|The American Presidency Project|
|• George W. Bush|
|Press Gaggle by Scott McClellan|
|July 9, 2004|
Aboard Air Force One
9:30 A.M. EDT
MR. McCLELLAN: All right, let me begin with the President's day. Before we departed, he taped his radio address for tomorrow, and then he had his usual briefings, intelligence briefings.
Q: What's the radio on?
MR. McCLELLAN: Protecting the sanctity of marriage. You have the Senate beginning debate on that issue, and he will talk about that tomorrow.
Then when we arrive in Kutztown, Pennsylvania, the President will participate in an "Ask President Bush." He will -- the focus of it will be on the economy and he'll highlight some of his six-point plan and talk about how families and small businesses have benefitted from his tax relief. There will be some examples that he'll cite in his remarks. I expect he'll touch on some other issues, as well, like the war on terrorism and some other issues, but the focus of this will be on the economy. And then he'll, obviously, take some questions from the audience at that event, as well, similar to the way he did last time.
Following that, then we go to Lancaster, where the President will make remarks. And, again, the remarks will focus on the economy, although I expect he'll touch on other issues, as well. And then this evening -- I'm sorry, on the way to York, the President will participate in a 20-minute roundtable interview with some regional and print media on board the bus.
And then at --
Q: Is the pool on there?
MR. McCLELLAN: No, it's just an interview by some regional reporters.
And then this evening, the President will make remarks at a York, Pennsylvania rally, and there I expect he will touch on some of the issues he talks about earlier in the day, as well as talk some about values -- I expect he'll talk some about values throughout the day, but discuss it at greater length at that event.
And, let's see, remind me and I'll go to the week ahead after your questions.
Q: What's the values theme he's raising, and why is he raising it?
MR. McCLELLAN: Well, again, these are campaign events. You're going to hear from him later today. Why is he raising it? I mean, it's something that he's talked about throughout his time in public service and there are certainly clear contrasts on this issue. And I think he will talk about some of those differences.
Q: Scott, the International Court of Justice is going to condemn the Israeli fence today. What's the administration's position on this?
MR. McCLELLAN: I've seen some reports about what they are going to say. If you'll recall, we've always said that, you know, we do not believe that that's the appropriate forum to resolve what is a political issue, that this is an issue that needs to -- that should be resolved through the process that has been put in place, specifically, the road map.
We've also expressed our views very clearly to the government of Israel and continue to talk to the government of Israel about these issues. You know, we certainly recognize the need for Israel to defend itself and protect the people of Israel. It's also important that as they take measures to do that, that they allow for the Palestinian people to be able to move freely within that region.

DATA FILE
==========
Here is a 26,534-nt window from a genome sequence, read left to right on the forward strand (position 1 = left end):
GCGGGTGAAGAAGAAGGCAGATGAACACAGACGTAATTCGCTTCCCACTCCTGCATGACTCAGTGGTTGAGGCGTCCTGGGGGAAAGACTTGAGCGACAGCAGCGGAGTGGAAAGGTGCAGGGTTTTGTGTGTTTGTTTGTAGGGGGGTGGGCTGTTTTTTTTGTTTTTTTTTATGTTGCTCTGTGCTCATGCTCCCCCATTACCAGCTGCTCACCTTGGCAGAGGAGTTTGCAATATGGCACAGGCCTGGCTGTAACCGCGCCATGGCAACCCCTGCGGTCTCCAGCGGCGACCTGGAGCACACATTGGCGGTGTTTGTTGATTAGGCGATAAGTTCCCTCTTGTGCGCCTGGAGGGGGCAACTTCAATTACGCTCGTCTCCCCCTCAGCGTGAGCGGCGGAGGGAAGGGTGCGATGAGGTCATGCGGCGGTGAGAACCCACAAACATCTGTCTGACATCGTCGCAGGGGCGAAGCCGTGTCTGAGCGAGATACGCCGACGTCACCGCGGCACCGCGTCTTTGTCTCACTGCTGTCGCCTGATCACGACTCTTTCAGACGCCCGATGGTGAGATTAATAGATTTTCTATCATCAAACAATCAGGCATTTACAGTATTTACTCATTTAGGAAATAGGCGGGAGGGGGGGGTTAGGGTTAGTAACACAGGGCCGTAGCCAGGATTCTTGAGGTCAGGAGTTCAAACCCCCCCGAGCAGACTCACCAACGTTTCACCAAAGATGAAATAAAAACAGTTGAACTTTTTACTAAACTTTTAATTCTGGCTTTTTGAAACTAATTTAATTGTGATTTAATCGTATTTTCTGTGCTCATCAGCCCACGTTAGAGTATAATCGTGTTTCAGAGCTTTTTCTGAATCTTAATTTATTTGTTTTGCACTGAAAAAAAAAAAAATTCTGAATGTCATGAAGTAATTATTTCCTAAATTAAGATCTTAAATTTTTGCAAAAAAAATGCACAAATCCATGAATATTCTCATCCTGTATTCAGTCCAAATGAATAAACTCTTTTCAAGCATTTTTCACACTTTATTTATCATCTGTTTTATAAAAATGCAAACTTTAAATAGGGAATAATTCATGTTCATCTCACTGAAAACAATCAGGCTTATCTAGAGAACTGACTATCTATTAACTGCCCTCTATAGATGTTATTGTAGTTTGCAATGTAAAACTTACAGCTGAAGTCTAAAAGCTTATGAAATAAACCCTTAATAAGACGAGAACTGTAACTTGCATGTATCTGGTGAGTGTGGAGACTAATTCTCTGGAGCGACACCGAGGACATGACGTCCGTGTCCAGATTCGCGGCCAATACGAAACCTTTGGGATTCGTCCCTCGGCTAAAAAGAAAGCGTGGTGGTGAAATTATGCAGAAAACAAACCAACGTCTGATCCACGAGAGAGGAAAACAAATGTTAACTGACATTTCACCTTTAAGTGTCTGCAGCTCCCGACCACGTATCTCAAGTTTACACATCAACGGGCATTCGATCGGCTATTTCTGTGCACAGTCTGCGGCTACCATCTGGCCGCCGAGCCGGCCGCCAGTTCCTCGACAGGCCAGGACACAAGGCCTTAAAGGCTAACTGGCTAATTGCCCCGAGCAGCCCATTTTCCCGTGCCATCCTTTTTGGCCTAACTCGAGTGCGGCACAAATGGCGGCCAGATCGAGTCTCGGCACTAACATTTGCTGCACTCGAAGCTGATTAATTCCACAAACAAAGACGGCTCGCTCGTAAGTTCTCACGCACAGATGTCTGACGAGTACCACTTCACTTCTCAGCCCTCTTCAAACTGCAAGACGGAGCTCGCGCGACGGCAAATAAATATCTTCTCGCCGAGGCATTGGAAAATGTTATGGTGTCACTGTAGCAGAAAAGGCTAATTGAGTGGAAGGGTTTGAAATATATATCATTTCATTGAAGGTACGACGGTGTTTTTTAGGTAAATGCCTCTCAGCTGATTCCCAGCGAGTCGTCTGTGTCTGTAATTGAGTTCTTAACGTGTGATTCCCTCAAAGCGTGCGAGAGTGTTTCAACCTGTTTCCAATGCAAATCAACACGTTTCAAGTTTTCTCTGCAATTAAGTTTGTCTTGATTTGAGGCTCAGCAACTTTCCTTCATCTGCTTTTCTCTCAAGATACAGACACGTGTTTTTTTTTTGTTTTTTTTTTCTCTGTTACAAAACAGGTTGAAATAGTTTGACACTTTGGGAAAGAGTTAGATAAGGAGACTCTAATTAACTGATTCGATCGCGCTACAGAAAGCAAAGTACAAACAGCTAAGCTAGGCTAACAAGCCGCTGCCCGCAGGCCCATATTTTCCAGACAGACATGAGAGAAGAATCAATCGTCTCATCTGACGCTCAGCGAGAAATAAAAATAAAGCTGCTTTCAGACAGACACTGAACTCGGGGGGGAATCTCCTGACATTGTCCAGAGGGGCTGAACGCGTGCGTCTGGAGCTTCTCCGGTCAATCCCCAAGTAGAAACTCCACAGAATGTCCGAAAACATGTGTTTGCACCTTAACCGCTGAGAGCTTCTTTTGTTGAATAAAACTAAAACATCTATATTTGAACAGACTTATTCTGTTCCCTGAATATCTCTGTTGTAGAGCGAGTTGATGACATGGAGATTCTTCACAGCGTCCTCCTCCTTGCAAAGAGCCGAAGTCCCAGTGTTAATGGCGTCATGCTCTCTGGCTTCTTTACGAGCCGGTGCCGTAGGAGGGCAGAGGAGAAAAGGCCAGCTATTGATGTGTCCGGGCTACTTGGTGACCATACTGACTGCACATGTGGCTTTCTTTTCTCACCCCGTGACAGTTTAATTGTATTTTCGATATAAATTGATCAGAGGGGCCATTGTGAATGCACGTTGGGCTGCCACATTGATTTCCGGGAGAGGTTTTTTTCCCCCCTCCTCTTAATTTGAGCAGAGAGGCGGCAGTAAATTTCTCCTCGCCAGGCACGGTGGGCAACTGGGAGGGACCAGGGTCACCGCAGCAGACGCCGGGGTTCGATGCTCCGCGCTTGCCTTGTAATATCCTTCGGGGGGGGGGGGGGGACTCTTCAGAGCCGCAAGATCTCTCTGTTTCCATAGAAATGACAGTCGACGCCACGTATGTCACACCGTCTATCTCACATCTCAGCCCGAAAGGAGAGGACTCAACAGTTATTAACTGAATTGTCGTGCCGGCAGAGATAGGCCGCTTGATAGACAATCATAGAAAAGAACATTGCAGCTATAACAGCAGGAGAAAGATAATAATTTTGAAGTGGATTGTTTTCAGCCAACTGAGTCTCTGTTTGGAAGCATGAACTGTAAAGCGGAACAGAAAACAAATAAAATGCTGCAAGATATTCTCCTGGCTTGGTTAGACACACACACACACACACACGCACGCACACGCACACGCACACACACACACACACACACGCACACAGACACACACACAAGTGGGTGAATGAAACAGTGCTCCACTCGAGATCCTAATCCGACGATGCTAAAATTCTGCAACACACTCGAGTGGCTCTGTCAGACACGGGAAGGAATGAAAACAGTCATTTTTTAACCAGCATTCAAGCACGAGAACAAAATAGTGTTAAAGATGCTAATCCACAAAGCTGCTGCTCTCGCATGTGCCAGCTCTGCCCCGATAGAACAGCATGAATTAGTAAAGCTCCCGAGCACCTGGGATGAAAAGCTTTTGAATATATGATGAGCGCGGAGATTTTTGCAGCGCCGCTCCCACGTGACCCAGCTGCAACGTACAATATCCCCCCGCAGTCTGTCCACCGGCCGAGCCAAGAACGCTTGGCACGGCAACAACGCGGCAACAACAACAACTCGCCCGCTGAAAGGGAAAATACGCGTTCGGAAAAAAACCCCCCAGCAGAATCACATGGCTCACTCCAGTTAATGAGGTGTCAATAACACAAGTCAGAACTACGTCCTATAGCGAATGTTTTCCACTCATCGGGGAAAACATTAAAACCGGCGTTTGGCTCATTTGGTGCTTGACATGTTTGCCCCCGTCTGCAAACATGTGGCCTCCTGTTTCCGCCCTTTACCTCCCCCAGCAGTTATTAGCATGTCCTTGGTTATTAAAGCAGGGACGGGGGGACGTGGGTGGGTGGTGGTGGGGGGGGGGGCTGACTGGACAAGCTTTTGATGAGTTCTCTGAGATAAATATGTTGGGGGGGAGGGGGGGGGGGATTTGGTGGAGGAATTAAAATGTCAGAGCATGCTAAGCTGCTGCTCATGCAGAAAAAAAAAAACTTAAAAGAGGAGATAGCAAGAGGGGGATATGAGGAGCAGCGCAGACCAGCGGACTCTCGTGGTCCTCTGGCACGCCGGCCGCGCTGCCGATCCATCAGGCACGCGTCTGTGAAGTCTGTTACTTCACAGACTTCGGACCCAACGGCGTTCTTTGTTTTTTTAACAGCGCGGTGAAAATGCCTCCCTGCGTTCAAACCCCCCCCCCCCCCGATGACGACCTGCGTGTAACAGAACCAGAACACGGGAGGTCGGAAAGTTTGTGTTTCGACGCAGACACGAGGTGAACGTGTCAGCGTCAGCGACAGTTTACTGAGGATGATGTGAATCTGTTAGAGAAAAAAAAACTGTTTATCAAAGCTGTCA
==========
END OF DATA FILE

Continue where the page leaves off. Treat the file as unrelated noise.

Q: Is it the position of the administration that this ruling is irrelevant because it's not the correct forum for it to be decided?
MR. McCLELLAN: Well, we believe that this requires a -- the situation requires a solution, a political solution, and that the road map is the way to get to that solution, the two-state vision that the President outlined. The President believes very strongly in the two-state vision and he is, as you have heard him say, the first President to articulate a two-state vision of Palestinian and Israel living side-by-side in peace and security. And the road map is the way to get there. And, certainly, the parties need to work together to follow through on what is outlined in the road map. And we have a unique opportunity to get moving on the road map with Prime Minister Sharon's proposal.
Q: Israel has asked the United States to block any United Nations actions coming out of this World Court ruling. Is the United States going to do that?
MR. McCLELLAN: Well, again, the ruling, to my knowledge, has not come out yet, so let's let the ruling come out. But what we're going to continue to do is urge the parties to move forward on the road map and take advantage of this unique opportunity that was presented with Prime Minister Sharon's proposal. And the Palestinians have a unique opportunity to seize this opportunity and put in place the security structure that they need to put institutions in place for a Palestinian state to emerge.
Q: Scott, why did the President turn down the speaking request to the NAACP?
MR. McCLELLAN: Well, we sent a letter to the NAACP recently, stating that the President would not be able to attend.
MR. McCLELLAN: I'm sorry?
Q: Why wasn't he able to attend?
MR. McCLELLAN: Well, the letter cited scheduling commitments. I think, in terms of -- I mean, do you have specific questions about --
Q: Well, I was just wondering if that wasn't a political mistake?
MR. McCLELLAN: Well, look, if you're talking about the standpoint from the President's outreach efforts, I mean, the President is going to fight for every single vote and he's going to fight hard to win support from the African American community, and he certainly has a strong record of accomplishment on issues of importance to the African American community.
Q: It just seemed -- it struck me as different, that, you know, we had the thing in the East Room just a week ago, on the Voting Rights Act, was it? The '68 [sic] thing? And, yet, he turned this thing down.
MR. McCLELLAN: Look, I think, one, you need to look at the President's record and vision, not just one particular event. The current leadership of the NAACP has certainly made some rather hostile political comments about the President over the past few years. And I think it's important to recognize what has been said by some of the current leadership.